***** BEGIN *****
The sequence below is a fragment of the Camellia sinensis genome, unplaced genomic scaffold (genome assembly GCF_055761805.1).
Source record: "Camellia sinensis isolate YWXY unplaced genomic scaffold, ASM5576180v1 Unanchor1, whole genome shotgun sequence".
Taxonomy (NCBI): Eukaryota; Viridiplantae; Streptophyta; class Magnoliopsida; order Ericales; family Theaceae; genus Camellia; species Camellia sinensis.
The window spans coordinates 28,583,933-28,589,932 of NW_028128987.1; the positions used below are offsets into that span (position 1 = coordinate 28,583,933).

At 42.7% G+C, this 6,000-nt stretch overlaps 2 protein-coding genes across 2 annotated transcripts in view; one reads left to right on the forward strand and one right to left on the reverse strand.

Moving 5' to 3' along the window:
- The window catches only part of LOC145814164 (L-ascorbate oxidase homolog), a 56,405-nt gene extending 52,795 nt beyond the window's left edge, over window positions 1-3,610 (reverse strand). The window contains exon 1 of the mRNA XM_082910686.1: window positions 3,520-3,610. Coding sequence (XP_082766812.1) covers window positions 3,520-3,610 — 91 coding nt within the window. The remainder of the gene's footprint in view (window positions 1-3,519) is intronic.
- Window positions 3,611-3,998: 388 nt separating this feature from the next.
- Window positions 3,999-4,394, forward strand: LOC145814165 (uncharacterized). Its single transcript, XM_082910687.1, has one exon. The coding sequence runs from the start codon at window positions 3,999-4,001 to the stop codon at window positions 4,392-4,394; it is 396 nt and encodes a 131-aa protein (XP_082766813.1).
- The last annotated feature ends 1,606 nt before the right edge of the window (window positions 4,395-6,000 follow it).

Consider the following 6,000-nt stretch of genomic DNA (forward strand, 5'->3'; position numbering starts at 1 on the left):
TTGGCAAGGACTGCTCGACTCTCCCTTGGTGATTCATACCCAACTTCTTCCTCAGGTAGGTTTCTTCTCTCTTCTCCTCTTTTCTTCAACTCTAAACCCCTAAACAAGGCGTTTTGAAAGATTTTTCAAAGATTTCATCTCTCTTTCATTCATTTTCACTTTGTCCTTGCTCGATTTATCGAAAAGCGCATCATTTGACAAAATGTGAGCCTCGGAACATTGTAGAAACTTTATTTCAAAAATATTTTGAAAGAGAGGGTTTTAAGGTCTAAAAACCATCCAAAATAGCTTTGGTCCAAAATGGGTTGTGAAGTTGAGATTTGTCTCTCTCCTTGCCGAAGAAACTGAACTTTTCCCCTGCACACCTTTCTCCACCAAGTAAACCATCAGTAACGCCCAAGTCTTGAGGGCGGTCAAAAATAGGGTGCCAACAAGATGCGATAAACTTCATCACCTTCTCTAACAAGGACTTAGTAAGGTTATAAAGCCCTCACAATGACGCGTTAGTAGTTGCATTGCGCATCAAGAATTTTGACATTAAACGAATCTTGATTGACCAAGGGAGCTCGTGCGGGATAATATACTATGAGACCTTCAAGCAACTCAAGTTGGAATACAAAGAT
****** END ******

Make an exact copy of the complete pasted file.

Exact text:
The sequence below is a fragment of the Camellia sinensis genome, unplaced genomic scaffold (genome assembly GCF_055761805.1).
Source record: "Camellia sinensis isolate YWXY unplaced genomic scaffold, ASM5576180v1 Unanchor1, whole genome shotgun sequence".
Taxonomy (NCBI): Eukaryota; Viridiplantae; Streptophyta; class Magnoliopsida; order Ericales; family Theaceae; genus Camellia; species Camellia sinensis.
The window spans coordinates 28,583,933-28,589,932 of NW_028128987.1; the positions used below are offsets into that span (position 1 = coordinate 28,583,933).

At 42.7% G+C, this 6,000-nt stretch overlaps 2 protein-coding genes across 2 annotated transcripts in view; one reads left to right on the forward strand and one right to left on the reverse strand.

Moving 5' to 3' along the window:
- The window catches only part of LOC145814164 (L-ascorbate oxidase homolog), a 56,405-nt gene extending 52,795 nt beyond the window's left edge, over window positions 1-3,610 (reverse strand). The window contains exon 1 of the mRNA XM_082910686.1: window positions 3,520-3,610. Coding sequence (XP_082766812.1) covers window positions 3,520-3,610 — 91 coding nt within the window. The remainder of the gene's footprint in view (window positions 1-3,519) is intronic.
- Window positions 3,611-3,998: 388 nt separating this feature from the next.
- Window positions 3,999-4,394, forward strand: LOC145814165 (uncharacterized). Its single transcript, XM_082910687.1, has one exon. The coding sequence runs from the start codon at window positions 3,999-4,001 to the stop codon at window positions 4,392-4,394; it is 396 nt and encodes a 131-aa protein (XP_082766813.1).
- The last annotated feature ends 1,606 nt before the right edge of the window (window positions 4,395-6,000 follow it).

Consider the following 6,000-nt stretch of genomic DNA (forward strand, 5'->3'; position numbering starts at 1 on the left):
TTGGCAAGGACTGCTCGACTCTCCCTTGGTGATTCATACCCAACTTCTTCCTCAGGTAGGTTTCTTCTCTCTTCTCCTCTTTTCTTCAACTCTAAACCCCTAAACAAGGCGTTTTGAAAGATTTTTCAAAGATTTCATCTCTCTTTCATTCATTTTCACTTTGTCCTTGCTCGATTTATCGAAAAGCGCATCATTTGACAAAATGTGAGCCTCGGAACATTGTAGAAACTTTATTTCAAAAATATTTTGAAAGAGAGGGTTTTAAGGTCTAAAAACCATCCAAAATAGCTTTGGTCCAAAATGGGTTGTGAAGTTGAGATTTGTCTCTCTCCTTGCCGAAGAAACTGAACTTTTCCCCTGCACACCTTTCTCCACCAAGTAAACCATCAGTAACGCCCAAGTCTTGAGGGCGGTCAAAAATAGGGTGCCAACAAGATGCGATAAACTTCATCACCTTCTCTAACAAGGACTTAGTAAGGTTATAAAGCCCTCACAATGACGCGTTAGTAGTTGCATTGCGCATCAAGAATTTTGACATTAAACGAATCTTGATTGACCAAGGGAGCTCGTGCGGGATAATATACTATGAGACCTTCAAGCAACTCAAGTTGGAATACAAAGAT